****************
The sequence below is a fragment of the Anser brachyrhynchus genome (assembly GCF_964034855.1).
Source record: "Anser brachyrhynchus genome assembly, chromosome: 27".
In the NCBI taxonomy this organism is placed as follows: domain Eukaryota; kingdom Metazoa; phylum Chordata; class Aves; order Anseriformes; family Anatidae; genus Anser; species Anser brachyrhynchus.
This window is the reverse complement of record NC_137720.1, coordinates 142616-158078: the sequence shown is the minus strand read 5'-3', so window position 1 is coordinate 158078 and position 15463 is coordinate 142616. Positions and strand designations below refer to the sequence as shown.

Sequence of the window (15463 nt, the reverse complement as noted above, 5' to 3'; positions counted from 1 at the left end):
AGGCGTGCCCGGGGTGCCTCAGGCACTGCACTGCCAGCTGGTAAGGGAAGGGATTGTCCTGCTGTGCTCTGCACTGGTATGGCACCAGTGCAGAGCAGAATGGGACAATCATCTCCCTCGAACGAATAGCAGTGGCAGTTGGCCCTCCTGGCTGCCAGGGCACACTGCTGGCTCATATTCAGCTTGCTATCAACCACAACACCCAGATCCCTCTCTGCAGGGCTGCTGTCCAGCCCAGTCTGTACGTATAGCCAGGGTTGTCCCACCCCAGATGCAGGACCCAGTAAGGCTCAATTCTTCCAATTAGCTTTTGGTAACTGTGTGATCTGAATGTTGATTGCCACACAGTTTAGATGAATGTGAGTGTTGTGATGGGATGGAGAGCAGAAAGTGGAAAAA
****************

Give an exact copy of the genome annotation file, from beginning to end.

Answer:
The sequence below is a fragment of the Anser brachyrhynchus genome (assembly GCF_964034855.1).
Source record: "Anser brachyrhynchus genome assembly, chromosome: 27".
In the NCBI taxonomy this organism is placed as follows: domain Eukaryota; kingdom Metazoa; phylum Chordata; class Aves; order Anseriformes; family Anatidae; genus Anser; species Anser brachyrhynchus.
This window is the reverse complement of record NC_137720.1, coordinates 142616-158078: the sequence shown is the minus strand read 5'-3', so window position 1 is coordinate 158078 and position 15463 is coordinate 142616. Positions and strand designations below refer to the sequence as shown.

Sequence of the window (15463 nt, the reverse complement as noted above, 5' to 3'; positions counted from 1 at the left end):
AGGCGTGCCCGGGGTGCCTCAGGCACTGCACTGCCAGCTGGTAAGGGAAGGGATTGTCCTGCTGTGCTCTGCACTGGTATGGCACCAGTGCAGAGCAGAATGGGACAATCATCTCCCTCGAACGAATAGCAGTGGCAGTTGGCCCTCCTGGCTGCCAGGGCACACTGCTGGCTCATATTCAGCTTGCTATCAACCACAACACCCAGATCCCTCTCTGCAGGGCTGCTGTCCAGCCCAGTCTGTACGTATAGCCAGGGTTGTCCCACCCCAGATGCAGGACCCAGTAAGGCTCAATTCTTCCAATTAGCTTTTGGTAACTGTGTGATCTGAATGTTGATTGCCACACAGTTTAGATGAATGTGAGTGTTGTGATGGGATGGAGAGCAGAAAGTGGAAAAA